Exact low-resolution brain electromagnetic tomography (eLORETA) is a technique for three-dimensional representation of the distribution of sources of electrical activity in the brain. Kurtosis analysis allows for identification of spiky activity in the brain. To evaluate the reliability of eLORETA kurtosis analysis, the results of the analysis were compared with those of equivalent current dipole (ECD) and synthetic aperture magnetometry (SAM) kurtosis analysis of magnetoencephalography (MEG) data in a patient with epilepsy with elementary visual seizures in a 6-year follow-up.
The results of electroencephalography (EEG) eLORETA kurtosis analysis indicative of a right superior temporal spike source partially overlapped with MEG ECD/SAM kurtosis results in all recordings, with a total overlapping at the end of the follow-up period. Overall findings suggest that eLORETA kurtosis analysis of EEG data may aid in the localisation of spike activity sources in patients with epilepsy.
- clinical neurophysiology
- epilepsy and seizures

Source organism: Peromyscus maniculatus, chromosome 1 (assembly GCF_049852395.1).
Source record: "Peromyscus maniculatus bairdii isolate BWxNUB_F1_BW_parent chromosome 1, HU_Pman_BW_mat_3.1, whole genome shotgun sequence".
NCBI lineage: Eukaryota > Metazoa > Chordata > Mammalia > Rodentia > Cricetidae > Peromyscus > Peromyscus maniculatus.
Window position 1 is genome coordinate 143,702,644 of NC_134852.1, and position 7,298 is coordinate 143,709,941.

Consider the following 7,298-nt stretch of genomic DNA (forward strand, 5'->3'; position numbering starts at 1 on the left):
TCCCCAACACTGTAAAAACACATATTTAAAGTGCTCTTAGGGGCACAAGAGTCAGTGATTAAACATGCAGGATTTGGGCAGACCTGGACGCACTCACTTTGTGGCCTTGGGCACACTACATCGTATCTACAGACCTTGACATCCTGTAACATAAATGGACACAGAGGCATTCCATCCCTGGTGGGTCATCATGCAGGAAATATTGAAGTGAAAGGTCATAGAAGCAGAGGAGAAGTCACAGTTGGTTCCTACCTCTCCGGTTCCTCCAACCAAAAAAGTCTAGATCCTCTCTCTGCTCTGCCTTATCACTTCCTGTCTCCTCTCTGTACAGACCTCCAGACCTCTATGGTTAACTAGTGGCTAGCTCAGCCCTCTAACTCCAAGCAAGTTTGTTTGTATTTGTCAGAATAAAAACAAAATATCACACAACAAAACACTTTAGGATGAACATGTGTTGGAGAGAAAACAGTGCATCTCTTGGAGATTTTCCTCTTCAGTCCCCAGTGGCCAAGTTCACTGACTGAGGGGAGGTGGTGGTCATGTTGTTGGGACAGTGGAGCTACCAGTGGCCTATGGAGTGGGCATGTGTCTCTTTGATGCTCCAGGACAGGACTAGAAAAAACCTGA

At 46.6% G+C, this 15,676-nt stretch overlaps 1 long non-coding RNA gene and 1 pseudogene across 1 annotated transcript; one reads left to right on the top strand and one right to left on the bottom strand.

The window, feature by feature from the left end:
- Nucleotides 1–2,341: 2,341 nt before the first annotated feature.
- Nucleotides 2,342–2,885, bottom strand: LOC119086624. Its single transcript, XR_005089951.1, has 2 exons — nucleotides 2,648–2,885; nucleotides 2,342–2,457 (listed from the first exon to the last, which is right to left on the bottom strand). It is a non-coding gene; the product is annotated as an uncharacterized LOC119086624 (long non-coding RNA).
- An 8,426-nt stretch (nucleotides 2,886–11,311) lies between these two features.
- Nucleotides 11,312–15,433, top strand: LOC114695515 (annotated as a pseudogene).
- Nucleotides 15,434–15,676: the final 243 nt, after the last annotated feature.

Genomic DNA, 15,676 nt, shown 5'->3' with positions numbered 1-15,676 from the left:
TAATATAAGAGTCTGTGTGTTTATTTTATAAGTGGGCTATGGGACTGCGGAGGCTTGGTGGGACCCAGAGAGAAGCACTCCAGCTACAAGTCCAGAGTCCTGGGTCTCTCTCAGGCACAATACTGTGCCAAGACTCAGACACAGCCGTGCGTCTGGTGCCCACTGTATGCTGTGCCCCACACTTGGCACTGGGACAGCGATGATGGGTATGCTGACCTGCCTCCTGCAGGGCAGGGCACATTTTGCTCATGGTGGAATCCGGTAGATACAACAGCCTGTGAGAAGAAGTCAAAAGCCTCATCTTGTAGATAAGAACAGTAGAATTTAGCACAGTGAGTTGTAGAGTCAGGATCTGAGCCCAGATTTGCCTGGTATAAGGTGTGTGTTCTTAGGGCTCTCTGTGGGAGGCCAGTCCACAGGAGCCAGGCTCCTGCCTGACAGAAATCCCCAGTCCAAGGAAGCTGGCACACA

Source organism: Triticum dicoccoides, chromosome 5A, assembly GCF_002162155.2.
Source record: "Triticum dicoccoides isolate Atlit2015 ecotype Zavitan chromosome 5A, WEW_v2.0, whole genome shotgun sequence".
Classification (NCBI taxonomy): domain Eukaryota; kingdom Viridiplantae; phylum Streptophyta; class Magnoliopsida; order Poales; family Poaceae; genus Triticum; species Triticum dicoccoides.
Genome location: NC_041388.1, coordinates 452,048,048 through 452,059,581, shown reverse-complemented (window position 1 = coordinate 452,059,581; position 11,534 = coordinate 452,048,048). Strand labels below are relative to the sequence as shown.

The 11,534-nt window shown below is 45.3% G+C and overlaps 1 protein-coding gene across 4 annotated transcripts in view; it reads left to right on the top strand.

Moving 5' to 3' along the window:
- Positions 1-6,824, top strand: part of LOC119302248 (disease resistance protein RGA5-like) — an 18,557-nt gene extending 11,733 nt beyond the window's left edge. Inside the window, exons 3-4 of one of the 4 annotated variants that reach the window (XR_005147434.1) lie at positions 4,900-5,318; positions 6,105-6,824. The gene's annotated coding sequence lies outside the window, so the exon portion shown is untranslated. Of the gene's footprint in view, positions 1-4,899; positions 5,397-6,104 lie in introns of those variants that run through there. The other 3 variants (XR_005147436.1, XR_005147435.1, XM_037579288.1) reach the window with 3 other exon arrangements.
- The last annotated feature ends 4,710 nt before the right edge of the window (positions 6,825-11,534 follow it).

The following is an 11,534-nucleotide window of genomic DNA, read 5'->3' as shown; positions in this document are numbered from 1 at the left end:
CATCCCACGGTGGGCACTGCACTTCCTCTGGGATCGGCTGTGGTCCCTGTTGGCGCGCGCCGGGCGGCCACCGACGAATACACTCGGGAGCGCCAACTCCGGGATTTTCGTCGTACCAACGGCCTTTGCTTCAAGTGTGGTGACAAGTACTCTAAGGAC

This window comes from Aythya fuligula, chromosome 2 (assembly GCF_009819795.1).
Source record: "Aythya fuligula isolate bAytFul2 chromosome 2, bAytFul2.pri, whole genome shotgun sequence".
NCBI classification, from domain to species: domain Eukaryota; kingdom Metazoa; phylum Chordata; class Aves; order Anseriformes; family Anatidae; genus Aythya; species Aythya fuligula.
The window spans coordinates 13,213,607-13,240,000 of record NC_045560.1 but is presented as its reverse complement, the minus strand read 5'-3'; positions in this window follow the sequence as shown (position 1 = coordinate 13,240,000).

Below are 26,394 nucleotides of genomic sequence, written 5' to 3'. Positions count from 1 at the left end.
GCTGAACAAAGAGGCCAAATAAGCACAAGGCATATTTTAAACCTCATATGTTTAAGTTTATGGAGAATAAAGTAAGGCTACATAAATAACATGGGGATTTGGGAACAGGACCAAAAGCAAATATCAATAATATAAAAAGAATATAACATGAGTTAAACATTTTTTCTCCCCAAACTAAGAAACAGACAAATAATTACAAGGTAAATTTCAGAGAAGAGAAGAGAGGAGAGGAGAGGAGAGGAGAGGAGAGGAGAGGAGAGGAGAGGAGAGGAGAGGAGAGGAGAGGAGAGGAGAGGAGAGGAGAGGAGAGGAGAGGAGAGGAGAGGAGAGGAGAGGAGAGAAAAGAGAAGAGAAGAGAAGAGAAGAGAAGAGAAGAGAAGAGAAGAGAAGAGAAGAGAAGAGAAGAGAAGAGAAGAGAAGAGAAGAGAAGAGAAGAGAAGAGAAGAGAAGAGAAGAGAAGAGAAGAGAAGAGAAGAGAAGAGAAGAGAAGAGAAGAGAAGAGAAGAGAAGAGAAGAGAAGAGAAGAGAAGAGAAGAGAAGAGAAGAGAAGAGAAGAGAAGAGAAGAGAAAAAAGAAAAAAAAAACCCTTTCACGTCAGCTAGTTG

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Elementary visual seizures are characterised by visual hallucinations of amorphous elementary images, including bright coloured spots.1 Although they are common in occipital lobe epilepsy, some of them are caused by temporal lobe epilepsy. Using magnetoencephalography (MEG), we previously reported a patient with epilepsy exhibiting elementary visual seizures of temporal lobe origin, as indicated by equivalent current dipole (ECD)2 and automated spike detection with synthetic aperture magnetometry kurtosis (SAM-kurtosis) analysis.3 There was a high spatial concordance between the source localisation of interictal spikes using these two analysis methods. We have also demonstrated that SAM-kurtosis is useful for detection of epileptogenic areas in patients with focal cortical dysplasia.4 Although electroencephalography (EEG) is more widely used in the clinical scenario for epilepsy diagnosis, this kind of automated data analysis for spike source localisation has rarely been applied to EEG data.